The group-work taking place in the studio spaces provided an industrious and vibrant atmosphere. An unintended outcome of the activity related to the timing of the Guru sessions, which coincided with interview days for prospective students. The examples of group self-directed activity provided a positive illustration of learning in action, in particular a community approach to learning on Graphics-based programmes at De Montfort University. 

On a large heavily timetabled course the different year groups do not meet each other. The timetable tends to oblige the same groups of students to constantly move around together. As a consequence they tend to only mix with the relatively small group of people they are timetabled to be with. As a consequence of the Gurus and Grasshoppers scheme, the suite of Graphic Design courses are more unified; the three courses have greater cohesion, both horizontally within the years and now vertically between the years.

As a result of the year two Guru sessions, there will be an existing vertical relationship every year between the new third and second year students, again strengthening course cohesion. In 2011/12 all the Graphic Design students will have had experience of being Gurus and Grasshoppers.

For Gurus in particular the scheme has value in the development of professional skills that contribute towards their employability. ‘Guruing’ has become a CV item for all the third year students, and particularly important to those who were interested in pursuing a career in teaching. For some, the relationship established between Gurus and Grasshoppers has been sustained beyond the ‘life’ of the Gurus and Grasshoppers experience. In some instances relationships have been sustained and a dialogue is now taking place between employed Graphics graduates and De Montfort University students.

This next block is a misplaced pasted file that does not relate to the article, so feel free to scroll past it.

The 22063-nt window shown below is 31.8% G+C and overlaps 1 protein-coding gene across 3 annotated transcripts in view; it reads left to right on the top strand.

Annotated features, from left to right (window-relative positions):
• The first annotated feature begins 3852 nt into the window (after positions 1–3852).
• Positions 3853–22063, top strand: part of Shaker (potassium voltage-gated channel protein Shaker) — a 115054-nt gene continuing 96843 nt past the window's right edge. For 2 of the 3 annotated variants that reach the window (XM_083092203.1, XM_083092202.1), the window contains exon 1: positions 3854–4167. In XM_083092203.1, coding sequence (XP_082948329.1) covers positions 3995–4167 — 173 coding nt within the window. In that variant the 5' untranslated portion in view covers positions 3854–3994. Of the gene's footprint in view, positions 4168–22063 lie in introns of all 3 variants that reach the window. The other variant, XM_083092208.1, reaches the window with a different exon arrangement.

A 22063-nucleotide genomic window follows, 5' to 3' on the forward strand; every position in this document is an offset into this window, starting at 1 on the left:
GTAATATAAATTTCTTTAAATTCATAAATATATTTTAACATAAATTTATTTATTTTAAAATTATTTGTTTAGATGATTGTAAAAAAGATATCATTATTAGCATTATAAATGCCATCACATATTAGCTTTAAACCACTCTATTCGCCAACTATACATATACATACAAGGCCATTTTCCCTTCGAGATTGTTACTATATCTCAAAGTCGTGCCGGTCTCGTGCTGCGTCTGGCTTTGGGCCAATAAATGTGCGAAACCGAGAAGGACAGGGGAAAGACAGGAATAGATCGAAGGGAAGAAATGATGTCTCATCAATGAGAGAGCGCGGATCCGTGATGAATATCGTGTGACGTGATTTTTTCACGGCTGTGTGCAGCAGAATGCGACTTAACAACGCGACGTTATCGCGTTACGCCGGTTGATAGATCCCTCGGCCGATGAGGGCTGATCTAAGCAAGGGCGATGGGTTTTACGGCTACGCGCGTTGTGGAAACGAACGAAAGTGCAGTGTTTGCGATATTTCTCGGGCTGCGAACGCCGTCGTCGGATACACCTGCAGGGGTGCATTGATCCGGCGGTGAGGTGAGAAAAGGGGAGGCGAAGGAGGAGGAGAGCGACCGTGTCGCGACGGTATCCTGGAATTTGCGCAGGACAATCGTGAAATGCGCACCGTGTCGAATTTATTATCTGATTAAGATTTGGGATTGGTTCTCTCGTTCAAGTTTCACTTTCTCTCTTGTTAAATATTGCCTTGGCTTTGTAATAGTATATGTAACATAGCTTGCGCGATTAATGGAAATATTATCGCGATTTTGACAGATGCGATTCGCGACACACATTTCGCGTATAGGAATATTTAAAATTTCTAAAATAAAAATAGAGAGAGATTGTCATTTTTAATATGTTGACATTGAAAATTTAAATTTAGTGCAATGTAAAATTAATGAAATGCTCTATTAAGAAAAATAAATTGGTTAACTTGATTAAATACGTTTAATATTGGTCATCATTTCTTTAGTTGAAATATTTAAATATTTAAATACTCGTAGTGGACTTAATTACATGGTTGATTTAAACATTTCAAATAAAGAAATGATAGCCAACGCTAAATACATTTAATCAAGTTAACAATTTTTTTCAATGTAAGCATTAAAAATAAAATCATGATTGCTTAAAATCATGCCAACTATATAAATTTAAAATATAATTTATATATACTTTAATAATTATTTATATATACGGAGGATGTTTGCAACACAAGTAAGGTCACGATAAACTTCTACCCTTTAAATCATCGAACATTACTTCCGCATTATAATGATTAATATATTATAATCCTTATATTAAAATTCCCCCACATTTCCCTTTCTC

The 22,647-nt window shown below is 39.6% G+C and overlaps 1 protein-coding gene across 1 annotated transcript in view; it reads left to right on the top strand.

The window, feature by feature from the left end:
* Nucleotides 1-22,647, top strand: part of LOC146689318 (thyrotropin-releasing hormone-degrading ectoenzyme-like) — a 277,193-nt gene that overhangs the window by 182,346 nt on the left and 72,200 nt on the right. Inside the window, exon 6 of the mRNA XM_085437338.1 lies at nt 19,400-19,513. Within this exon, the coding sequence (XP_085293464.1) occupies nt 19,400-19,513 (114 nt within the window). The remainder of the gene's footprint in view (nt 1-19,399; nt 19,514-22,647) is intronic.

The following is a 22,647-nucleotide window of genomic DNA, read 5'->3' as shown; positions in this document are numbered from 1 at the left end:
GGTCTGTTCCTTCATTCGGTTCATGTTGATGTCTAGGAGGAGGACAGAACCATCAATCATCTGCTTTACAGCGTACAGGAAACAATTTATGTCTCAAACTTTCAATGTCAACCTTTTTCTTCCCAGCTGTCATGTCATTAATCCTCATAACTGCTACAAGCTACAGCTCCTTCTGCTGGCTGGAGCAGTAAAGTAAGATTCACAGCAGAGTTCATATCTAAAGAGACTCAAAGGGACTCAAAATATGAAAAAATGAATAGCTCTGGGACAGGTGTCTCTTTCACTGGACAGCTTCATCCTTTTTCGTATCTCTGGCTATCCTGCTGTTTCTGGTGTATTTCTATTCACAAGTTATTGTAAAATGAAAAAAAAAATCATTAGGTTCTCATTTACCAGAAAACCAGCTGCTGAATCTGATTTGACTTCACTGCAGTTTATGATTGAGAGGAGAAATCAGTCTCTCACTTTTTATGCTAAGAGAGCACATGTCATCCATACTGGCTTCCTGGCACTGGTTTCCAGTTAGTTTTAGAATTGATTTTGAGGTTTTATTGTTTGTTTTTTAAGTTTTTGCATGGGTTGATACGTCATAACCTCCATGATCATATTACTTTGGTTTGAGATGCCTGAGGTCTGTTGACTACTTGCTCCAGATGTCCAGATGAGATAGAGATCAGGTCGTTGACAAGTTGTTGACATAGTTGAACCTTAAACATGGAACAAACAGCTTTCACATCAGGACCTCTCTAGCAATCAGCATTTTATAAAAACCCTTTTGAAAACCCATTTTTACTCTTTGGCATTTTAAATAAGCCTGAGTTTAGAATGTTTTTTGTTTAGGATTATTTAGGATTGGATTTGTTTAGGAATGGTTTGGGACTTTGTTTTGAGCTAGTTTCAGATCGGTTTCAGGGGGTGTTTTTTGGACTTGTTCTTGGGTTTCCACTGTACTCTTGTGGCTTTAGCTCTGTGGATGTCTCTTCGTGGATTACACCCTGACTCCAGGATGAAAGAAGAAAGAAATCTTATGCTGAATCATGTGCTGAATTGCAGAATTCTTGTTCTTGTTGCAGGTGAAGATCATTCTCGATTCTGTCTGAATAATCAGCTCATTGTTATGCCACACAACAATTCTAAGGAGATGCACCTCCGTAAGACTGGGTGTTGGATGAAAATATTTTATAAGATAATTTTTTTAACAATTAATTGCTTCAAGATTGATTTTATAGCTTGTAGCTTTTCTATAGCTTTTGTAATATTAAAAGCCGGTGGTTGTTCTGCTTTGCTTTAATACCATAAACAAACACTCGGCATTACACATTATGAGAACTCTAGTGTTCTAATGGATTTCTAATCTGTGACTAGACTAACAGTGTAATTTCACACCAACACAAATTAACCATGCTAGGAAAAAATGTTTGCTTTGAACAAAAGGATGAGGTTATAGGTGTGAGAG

At De Montfort University there has been interest in the Guru and Grasshoppers scheme from other subject disciplines; Game Art, Photography and Video, and Bio-Medical Sciences. It would be particularly interesting to see how the scheme translates to different disciplinary contexts. 

From experience of this development, key factors that contribute to the success of the scheme are:

  1. Marks for the activities, which really mean something. Five marks in the Graphic Design Professional Practice module have the potential to change a grade band for example, from 2:2 to 2:1.
  2. An allocated non-timetabled period when both year one and year three students are available at the same time.
  3. A member of academic staff loosely available on the day.
  4. The Gurus and Grasshoppers exchange mobile phone numbers and e-mail addresses.
  5. Gurus set up Facebook groups.


Contact information


Ian Newsham is programme leader for Graphic Design and Illustration at De Montfort University. Ian found school a bit of a puzzle because of Dyslexia and as a consequence he has spent a lot of time thinking of ways around problems, which is a partial explanation of where Gurus and Grasshoppers came from. When not working at DMU Ian likes to illustrate children’s books.

Louise Buckingham is Academic Team Manager of the Centre for Learning and Study Support based within Library and Learning Services at De Montfort University. Louise’s role involves supporting the diverse range of students and working in partnership with academic colleagues to develop practice that promotes student engagement with Higher Education. 

Prior to her current role, Louise led the coordination of Peer Mentoring across the University. This activity is discipline owned, contextualised to the course context and can be evidenced in the form of peer learning, assessment, and mentoring.


Appendix 1

Appendix 2

Appendix 3/4 

Photos: Ian Newsham
Listing and header photos: 'Guru and Grasshopper' students at 
De Montfort University



Ian Newsham and Louise Buckingham, De Montfort University


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23 Apr 2012